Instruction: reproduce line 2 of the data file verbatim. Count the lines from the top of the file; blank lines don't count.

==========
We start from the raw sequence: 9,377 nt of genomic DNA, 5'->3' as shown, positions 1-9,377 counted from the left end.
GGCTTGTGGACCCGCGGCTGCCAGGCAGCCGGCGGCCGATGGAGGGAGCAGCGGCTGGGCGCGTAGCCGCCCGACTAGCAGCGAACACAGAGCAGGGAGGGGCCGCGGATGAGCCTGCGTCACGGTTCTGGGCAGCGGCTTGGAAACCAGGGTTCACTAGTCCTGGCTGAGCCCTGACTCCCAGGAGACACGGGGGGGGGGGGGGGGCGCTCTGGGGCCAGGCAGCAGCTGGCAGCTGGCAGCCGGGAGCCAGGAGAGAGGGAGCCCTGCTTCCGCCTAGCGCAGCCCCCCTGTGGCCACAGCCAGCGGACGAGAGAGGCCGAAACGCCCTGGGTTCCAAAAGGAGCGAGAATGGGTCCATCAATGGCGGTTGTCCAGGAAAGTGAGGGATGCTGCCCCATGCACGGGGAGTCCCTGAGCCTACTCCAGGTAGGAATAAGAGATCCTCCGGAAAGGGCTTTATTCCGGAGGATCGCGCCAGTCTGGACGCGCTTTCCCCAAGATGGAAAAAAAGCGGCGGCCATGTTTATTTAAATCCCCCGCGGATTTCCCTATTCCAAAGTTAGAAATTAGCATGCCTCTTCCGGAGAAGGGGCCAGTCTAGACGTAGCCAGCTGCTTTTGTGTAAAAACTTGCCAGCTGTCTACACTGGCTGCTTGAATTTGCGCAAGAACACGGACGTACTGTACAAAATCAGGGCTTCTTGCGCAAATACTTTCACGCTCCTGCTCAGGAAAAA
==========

GGCTTGTGGACCCGCGGCTGCCAGGCAGCCGGCGGCCGATGGAGGGAGCAGCGGCTGGGCGCGTAGCCGCCCGACTAGCAGCGAACACAGAGCAGGGAGGGGCCGCGGATGAGCCTGCGTCACGGTTCTGGGCAGCGGCTTGGAAACCAGGGTTCACTAGTCCTGGCTGAGCCCTGACTCCCAGGAGACACGGGGGGGGGGGGGGGGCGCTCTGGGGCCAGGCAGCAGCTGGCAGCTGGCAGCCGGGAGCCAGGAGAGAGGGAGCCCTGCTTCCGCCTAGCGCAGCCCCCCTGTGGCCACAGCCAGCGGACGAGAGAGGCCGAAACGCCCTGGGTTCCAAAAGGAGCGAGAATGGGTCCATCAATGGCGGTTGTCCAGGAAAGTGAGGGATGCTGCCCCATGCACGGGGAGTCCCTGAGCCTACTCCAGGTAGGAATAAGAGATCCTCCGGAAAGGGCTTTATTCCGGAGGATCGCGCCAGTCTGGACGCGCTTTCCCCAAGATGGAAAAAAAGCGGCGGCCATGTTTATTTAAATCCCCCGCGGATTTCCCTATTCCAAAGTTAGAAATTAGCATGCCTCTTCCGGAGAAGGGGCCAGTCTAGACGTAGCCAGCTGCTTTTGTGTAAAAACTTGCCAGCTGTCTACACTGGCTGCTTGAATTTGCGCAAGAACACGGACGTACTGTACAAAATCAGGGCTTCTTGCGCAAATACTTTCACGCTCCTGCTCAGGAAAAA